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You learn more from your mistakes than your successes.
So here I am to try, and to fail, so I can learn.
Paul Fail. For The Win!

07 October 2009

Thoughts on Perspective


Recently I helped a group at work put together a humorous video for a training session.  I did the filming and the editing, and even added in some effects and titles.  It was a fun experience and it certainly piqued my interest in film.  The entire exercise in timing frames, cutting, and matching up audio tracks was not only challenging, but was also a lesson in editing. 

Even though the segments I filmed were funny, and put together was even funnier, by the end of it I just couldn't laugh any more.  After you've seen the same joke, heard the same dialogue, and seen the same sight gag so many times it loses it's affect.  By the time the viewing came around I was worried that it actually wasn't funny. 

My initial instincts were correct, and the shorts reception was positive enough that they scheduled a reshowing.  A big aprt of that was because I took the time to edit and re-edit it, and then edit it some more.  It was this process that made me so sick of it that also made it so effective.  The same thing can happen with writing.  You work it and you tweak it, and you keep making pass after pass and, then when it is finely at its highest pinnacle; that's when you are so very sick of your work that you think it must be crap.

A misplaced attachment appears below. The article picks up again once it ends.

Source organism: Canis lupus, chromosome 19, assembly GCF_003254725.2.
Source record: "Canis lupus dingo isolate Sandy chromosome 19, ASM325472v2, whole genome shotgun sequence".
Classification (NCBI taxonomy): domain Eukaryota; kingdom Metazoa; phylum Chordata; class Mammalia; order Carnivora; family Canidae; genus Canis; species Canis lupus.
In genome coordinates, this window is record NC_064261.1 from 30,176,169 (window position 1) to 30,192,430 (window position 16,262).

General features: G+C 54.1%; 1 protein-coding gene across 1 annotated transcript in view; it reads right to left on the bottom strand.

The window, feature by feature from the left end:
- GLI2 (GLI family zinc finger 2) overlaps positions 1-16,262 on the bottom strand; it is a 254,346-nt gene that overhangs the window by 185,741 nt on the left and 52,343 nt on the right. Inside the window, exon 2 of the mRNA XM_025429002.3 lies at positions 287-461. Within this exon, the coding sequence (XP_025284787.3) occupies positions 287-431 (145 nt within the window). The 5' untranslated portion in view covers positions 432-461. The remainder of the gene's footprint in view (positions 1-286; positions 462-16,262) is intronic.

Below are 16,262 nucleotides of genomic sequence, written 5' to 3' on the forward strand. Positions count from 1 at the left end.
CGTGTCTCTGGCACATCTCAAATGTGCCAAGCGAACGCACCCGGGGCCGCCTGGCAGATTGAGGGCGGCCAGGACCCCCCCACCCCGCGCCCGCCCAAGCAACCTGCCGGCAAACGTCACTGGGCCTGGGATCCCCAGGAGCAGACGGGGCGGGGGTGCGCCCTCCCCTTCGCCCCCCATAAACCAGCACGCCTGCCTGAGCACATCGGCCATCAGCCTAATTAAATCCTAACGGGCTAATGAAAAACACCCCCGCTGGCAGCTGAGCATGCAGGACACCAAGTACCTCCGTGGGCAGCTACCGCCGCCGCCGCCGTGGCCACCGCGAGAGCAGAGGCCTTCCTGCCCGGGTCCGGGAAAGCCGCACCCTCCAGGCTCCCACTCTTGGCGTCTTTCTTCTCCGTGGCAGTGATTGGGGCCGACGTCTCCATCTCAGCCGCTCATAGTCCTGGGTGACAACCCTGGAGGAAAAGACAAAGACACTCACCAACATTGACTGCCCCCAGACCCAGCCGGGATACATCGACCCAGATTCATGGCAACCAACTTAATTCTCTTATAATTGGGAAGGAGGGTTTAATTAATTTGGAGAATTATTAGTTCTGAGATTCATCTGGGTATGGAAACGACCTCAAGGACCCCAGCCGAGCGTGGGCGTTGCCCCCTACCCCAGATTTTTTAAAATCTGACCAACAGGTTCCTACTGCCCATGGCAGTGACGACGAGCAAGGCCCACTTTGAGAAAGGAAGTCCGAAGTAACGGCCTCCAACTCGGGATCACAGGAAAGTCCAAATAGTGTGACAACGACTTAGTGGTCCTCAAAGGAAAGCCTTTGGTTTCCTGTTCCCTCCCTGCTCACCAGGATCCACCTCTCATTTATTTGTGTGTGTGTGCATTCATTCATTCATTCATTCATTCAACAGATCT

That's part one.  Part two has to do with the Curve of Competency.  Well, there is an actual Sociological description of this, but it has to do with how people grade their own peformance.  Basically, the very best know it, and the very worst know it.  What is interesting is that the two middle tiers switch.  The upper echelon tend to grade themselves to harshly, and they judge themselves lower than they ought.  The tier below them, however, don't actually realize how low they are and grade themselves higher. 

Combining the points creates a recipe for #fail.  You redo it enough that you lose perspective and think its crap.  You're good enough to keep writing, but you're not so good that you are able to do it professionally, so you judge it even harsher.  This leads to discouragement, and the Moose-turn* begins.  Now contrast that with someone who judges themselves with an inflated sense of quality.  They are not discouraged. Which brings us to Point Three. 

Success in the publishing can have more to do with perseverance than talent.  Those who keep pushing and pushing and pushing their work are more likely to be published than those who do not keep pushing.  Hence the unfortunate dichotomy in which it is those with the better talent who are less likely to keep pushing their work, while those with the lesser talent who are more likely to just keep submitting.  

Ah Mediocrity, thy parents are Counter and Intuition.


*-- A "Moose-turn" is a pilot's expression from bush country.  Basically inexperienced pilots will see a moose and starting doing turns around it to keep it in sight.  As they become infatuated with watching the moose they start banking more and more while getting slower and slower.  Basically a Death-spiral, but induced by a myopic focus.

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Thank you for taking the time to comment, I greatly appreciate it. Kind words are always nice, but please do not hesitate to give me criticism as well. I want to learn and write better, and your critiques are a huge help in that. Thanks!